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Wednesday, 7 July 1915

Senator MILLEN (NEW SOUTH WALES) . - The clause provides that, in the event of the amalgamation of two or more companies, notice of the proposed amalgamation shall be given to the Commissioner and to the shareholders, and, unless the Court otherwise directs, to each policy-holder of each company concerned. The provision is, to my mind, entirely necessary and wise in connexion with life offices, but a difficulty arises from dealing with life and fire insurance companies at the same time. It is obvious to any one that a policy-holder in a life insurance company has a distinct and permanent interest in its affairs ; but with the holder of a fire policy the position is entirely different. In the majority of life insurance offices, the principle observed is the mutual one, and, therefore, every policyholder is a shareholder in the sense that he has a definite and permanent interest in the company. But fire insurance companies invariably consist of proprietors who have put up a certain amount of capital, and the persons who do business with the companies have only a brief interest which rarely extends beyond a year, and which not infrequently is' for a shorter period. The holders of fire policies are in an entirely different position from the holders of life policies. A man cannot transfer his life policy to another office if he is dissatisfied, for he has become a part proprietor of the concern. But the holder of a fire policy can transfer his business to another office, because he has no proprietary interest at stake. That difficulty was foreseen by our own Royal Commission, which strongly recommended that life and fire insurance companies should not he dealt with in the same provision. It is interesting and instructive to note that, while the English Act contains a somewhat similar provision, it has this proviso -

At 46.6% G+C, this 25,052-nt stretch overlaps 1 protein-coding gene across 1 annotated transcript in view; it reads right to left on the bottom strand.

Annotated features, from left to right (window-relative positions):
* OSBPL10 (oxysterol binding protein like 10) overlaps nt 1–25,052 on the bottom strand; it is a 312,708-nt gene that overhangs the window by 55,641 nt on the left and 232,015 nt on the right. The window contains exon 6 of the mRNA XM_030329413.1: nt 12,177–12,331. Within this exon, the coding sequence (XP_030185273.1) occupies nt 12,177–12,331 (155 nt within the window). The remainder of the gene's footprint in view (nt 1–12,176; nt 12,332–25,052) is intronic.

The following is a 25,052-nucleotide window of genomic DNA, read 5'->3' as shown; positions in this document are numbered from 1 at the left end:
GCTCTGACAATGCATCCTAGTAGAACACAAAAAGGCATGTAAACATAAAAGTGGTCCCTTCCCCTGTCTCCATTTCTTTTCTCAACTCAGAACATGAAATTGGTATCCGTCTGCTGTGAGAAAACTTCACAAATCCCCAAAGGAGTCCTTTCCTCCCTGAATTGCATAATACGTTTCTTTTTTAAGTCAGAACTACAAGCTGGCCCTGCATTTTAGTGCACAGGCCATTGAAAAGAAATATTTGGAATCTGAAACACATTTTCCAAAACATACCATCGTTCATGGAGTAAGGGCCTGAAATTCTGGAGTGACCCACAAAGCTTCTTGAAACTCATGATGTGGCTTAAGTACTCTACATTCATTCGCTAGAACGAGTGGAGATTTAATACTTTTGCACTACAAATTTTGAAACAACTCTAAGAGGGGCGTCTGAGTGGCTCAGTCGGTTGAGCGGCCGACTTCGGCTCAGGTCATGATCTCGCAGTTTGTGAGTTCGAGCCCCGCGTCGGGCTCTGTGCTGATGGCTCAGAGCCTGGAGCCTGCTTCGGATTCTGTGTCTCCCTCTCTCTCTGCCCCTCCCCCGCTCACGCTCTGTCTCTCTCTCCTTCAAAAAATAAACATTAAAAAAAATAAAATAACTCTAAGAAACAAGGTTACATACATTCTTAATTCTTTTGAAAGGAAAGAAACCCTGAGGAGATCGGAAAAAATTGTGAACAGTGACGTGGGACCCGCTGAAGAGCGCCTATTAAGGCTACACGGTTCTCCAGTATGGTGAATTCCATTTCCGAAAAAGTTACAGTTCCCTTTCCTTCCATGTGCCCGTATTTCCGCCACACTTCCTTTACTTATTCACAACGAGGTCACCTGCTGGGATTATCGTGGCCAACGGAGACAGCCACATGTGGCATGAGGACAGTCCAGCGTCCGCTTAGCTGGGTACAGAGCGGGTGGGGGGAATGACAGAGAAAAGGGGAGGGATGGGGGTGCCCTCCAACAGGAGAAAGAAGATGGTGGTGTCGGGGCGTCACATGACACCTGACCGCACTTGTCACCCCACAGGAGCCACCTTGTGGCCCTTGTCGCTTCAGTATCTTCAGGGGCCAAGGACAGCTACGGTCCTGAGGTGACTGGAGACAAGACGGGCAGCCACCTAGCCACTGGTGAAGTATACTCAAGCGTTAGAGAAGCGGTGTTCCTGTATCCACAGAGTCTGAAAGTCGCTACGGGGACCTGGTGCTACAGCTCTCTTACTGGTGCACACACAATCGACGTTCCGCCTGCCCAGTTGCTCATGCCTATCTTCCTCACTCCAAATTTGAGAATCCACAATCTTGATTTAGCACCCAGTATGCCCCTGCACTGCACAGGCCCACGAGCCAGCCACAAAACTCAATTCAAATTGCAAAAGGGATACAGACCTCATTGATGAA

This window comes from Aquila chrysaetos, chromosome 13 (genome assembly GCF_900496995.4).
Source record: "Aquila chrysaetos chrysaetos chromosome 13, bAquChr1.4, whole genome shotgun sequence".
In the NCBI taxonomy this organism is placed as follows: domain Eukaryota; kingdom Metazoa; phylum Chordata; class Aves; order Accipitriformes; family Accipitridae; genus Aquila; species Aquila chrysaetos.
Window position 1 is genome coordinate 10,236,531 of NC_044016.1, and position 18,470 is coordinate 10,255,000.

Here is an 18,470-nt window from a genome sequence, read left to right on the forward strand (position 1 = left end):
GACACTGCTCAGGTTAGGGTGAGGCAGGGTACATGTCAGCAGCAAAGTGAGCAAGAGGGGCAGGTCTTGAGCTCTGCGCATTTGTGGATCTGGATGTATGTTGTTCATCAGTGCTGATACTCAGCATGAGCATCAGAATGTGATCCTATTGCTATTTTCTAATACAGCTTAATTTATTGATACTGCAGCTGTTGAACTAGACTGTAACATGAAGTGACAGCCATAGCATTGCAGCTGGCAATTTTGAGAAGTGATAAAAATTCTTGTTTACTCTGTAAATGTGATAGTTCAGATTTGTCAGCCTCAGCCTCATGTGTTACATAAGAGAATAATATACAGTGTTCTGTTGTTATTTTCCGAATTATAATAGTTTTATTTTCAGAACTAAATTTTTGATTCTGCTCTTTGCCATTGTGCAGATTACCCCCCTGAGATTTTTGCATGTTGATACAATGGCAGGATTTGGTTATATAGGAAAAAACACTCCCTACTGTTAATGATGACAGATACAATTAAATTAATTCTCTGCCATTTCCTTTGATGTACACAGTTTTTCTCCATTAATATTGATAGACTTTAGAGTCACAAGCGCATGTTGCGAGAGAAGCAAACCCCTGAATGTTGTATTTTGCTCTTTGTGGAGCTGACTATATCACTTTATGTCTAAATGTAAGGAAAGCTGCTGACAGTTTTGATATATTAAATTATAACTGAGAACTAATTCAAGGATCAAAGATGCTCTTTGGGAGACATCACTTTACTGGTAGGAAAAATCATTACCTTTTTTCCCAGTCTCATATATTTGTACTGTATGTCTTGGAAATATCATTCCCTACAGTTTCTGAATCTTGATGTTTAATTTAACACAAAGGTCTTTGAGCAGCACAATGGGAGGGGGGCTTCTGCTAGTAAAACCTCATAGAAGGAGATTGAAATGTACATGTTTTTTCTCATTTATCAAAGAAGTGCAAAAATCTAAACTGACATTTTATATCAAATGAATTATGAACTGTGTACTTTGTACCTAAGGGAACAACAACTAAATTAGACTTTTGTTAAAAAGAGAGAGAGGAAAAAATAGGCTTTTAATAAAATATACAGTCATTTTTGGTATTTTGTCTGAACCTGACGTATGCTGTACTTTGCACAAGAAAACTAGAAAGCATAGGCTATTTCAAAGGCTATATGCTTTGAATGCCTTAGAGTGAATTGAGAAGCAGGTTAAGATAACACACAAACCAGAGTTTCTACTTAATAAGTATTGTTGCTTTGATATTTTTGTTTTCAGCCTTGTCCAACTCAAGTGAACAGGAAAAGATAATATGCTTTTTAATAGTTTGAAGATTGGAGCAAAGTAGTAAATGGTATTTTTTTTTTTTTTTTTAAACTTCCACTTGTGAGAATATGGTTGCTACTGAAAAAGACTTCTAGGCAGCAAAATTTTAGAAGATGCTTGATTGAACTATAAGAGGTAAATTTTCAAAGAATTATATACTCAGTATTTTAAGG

The provisions of this Act with respect to ' the amalgamation of companies shall not apply where the only classes of assurance business carried on by both of the companies arc fire insurance business, or fire insurance business and accident insurance business; and the provisions of this Act with respect to the transfer of assurance business from one company to another shall not apply to fire insurance business.

The clause fs perfectly right with regard to life insurance companies; but in the case of fire insurance companies, while it is extremely desirable and necessary that the shareholders should get notice of a proposed amalgamation, I cannot see any reason or wisdom in notifying the policy-holders. For what purpose are they to be notified? Is it proposed to go further, and allow the policy-holders to appeal or object to a proposed amalgamation? They are merely the. customers who are doing business with the companies from day to day, and in no sense have a proprietary interest or share in the capital. There is no advantage in giving notice to the policy-holders, because no rights are given to them by any later clause. No companies can amalgamate to-day without some publicity. But I am unable to see any reason why every policy-holder in a fire insurance office should be notified of a proposed amalgamation. What would be said if two big mercantile houses in Melbourne proposed to amalgamate, and I was doing business with them? No one would dream that I should receive a notice of the proposed amalgamation. My course after the event would be clear. If I did not care to do business with the new firm, I would go elsewhere. In the case of a life insurance office the clause is entirely sound and necessary, but there is a distinct difference in the case of a fire insurance office.

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